Amid a sweeping crackdown on dissent in Egypt, security forces have forcibly disappeared hundreds of people since the beginning of 2015, according to a new report from Amnesty International.

It's an "unprecedented spike," the group says, with an average of three or four people disappeared every day.

The Republican Party, as it prepares for its convention next week has checked off item No. 1 on its housekeeping list — drafting a party platform. The document reflects the conservative views of its authors, many of whom are party activists. So don't look for any concessions to changing views among the broader public on key social issues.

Many public figures who took to Twitter and Facebook following the murder of five police officers in Dallas have faced public blowback and, in some cases, found their employers less than forgiving about inflammatory and sometimes hateful online comments.

As Venezuela unravels — with shortages of food and medicine, as well as runaway inflation — President Nicolas Maduro is increasingly unpopular. But he's still holding onto power.

"The truth in Venezuela is there is real hunger. We are hungry," says a man who has invited me into his house in the northwestern city of Maracaibo, but doesn't want his name used for fear of reprisals by the government.

The wiry man paces angrily as he speaks. It wasn't always this way, he says, showing how loose his pants are now.

Ask a typical teenage girl about the latest slang and girl crushes and you might get answers like "spilling the tea" and Taylor Swift. But at the Girl Up Leadership Summit in Washington, D.C., the answers were "intersectional feminism" — the idea that there's no one-size-fits-all definition of feminism — and U.N. climate chief Christiana Figueres.

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Arizona Hispanics Poised To Swing State Blue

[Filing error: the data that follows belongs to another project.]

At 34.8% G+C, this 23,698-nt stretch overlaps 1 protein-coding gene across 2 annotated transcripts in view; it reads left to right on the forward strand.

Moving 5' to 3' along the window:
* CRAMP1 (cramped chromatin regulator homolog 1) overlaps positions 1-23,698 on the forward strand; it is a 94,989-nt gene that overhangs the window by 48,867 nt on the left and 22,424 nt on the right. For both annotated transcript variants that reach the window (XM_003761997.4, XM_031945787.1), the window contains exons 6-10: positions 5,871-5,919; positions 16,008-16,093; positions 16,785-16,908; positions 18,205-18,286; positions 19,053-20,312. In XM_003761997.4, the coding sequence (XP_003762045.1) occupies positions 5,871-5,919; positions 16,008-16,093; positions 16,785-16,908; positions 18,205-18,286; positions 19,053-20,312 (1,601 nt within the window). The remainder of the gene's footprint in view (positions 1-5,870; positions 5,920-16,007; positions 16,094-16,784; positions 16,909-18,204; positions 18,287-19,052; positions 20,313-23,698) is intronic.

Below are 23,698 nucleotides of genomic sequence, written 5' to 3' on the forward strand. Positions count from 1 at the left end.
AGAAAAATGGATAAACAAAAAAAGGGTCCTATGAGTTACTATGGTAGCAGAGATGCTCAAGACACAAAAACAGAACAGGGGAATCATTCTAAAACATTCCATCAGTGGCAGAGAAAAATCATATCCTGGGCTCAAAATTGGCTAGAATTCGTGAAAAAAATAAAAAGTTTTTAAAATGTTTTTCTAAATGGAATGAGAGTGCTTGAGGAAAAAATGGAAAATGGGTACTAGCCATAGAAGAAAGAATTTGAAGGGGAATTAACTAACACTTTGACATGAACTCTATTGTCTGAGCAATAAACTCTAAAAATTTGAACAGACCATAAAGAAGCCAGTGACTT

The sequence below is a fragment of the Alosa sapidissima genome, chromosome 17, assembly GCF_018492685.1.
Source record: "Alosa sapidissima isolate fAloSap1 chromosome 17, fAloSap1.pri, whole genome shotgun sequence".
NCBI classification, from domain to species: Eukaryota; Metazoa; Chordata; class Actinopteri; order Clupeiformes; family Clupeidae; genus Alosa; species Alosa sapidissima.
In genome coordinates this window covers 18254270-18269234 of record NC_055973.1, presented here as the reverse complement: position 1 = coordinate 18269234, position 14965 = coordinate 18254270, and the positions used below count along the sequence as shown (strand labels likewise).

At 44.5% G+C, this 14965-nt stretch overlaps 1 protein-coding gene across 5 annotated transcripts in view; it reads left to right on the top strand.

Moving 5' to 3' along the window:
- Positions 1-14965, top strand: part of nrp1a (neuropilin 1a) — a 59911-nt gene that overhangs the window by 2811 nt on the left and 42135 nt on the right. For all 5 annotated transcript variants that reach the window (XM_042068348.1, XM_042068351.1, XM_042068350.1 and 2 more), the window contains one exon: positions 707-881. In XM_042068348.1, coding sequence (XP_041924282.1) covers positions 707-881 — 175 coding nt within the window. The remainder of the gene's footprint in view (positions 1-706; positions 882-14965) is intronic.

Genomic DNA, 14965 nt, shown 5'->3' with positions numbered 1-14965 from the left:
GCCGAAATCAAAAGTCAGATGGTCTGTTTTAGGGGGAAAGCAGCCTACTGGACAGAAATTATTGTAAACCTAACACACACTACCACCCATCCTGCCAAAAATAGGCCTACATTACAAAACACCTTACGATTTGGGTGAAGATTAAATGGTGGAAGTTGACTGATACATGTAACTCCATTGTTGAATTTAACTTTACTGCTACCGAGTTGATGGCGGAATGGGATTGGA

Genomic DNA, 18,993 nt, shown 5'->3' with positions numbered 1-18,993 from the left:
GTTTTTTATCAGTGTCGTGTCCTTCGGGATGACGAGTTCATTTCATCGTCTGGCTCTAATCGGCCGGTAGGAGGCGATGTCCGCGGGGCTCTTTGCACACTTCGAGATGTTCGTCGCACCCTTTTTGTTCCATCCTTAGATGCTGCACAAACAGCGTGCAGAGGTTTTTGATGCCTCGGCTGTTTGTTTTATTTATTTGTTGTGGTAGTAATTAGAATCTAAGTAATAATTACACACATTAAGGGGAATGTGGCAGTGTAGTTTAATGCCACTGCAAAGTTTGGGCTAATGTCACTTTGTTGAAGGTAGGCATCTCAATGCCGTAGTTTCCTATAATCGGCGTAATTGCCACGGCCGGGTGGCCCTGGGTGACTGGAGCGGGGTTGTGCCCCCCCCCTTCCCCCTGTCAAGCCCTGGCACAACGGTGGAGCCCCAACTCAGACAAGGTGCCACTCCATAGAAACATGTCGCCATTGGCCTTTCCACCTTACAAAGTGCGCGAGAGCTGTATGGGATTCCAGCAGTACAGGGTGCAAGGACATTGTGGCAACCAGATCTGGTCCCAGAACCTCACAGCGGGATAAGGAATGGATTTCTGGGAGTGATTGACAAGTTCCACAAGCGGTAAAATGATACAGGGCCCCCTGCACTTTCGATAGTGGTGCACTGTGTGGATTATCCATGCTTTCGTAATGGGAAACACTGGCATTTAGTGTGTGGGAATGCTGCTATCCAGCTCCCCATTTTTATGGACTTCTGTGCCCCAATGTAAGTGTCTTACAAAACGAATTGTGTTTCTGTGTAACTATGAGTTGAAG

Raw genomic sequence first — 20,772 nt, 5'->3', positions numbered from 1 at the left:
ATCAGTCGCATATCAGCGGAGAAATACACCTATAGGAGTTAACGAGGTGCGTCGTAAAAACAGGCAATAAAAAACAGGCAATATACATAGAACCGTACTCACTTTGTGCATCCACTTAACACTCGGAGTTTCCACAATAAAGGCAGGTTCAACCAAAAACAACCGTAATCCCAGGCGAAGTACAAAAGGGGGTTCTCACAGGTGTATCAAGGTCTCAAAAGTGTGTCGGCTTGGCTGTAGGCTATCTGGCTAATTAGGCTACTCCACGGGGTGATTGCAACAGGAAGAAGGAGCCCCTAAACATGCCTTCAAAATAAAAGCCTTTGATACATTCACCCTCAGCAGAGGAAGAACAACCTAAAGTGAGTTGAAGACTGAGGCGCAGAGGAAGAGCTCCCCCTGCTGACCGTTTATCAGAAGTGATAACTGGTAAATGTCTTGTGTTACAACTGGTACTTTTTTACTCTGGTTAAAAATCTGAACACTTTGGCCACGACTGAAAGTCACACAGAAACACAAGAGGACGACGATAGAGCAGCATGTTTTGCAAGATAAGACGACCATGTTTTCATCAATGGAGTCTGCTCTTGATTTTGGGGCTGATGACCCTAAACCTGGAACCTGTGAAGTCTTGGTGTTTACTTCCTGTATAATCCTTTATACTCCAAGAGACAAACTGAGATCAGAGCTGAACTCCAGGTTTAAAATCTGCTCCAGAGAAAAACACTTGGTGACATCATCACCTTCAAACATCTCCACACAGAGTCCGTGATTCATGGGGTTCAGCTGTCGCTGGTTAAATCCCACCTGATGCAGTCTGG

2 hours ago
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Editor's note: This report contains accounts of rape, violence and other disturbing events.

Sex trafficking wasn't a major concern in the early 1980s, when Beth Jacobs was a teenager. If you were a prostitute, the thinking went, it was your choice.

Jacobs thought that too, right up until she came to, on the lot of a dark truck stop one night. She says she had asked a friendly-seeming man for a ride home that afternoon.

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MLB Investigates Star Players In Drug Probe

Jun 5, 2013
Originally published on July 3, 2013 10:26 pm
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Major League Baseball is investigating as many as 20 players, including some of the league's biggest stars. MLB wants to know if they used banned drugs from an anti-aging clinic in Florida. That clinic is now closed and the owner is now cooperating with MLB investigators. Two former MVPs, Alex Rodriguez and Ryan Braun, are reportedly on the list of players who are being interviewed. ESPN's "Outside the Lines" broke the story last night.

NPR's Tom Goldman joins us now. Tom, what can you tell us?

TOM GOLDMAN, BYLINE: Well, Robert, as you mentioned, the founder of the wellness clinic in Miami, Tony Bosch, has decided to cooperate with Major League Baseball investigators on this case, after originally denying that he was involved in giving players any banned performance-enhancing drugs.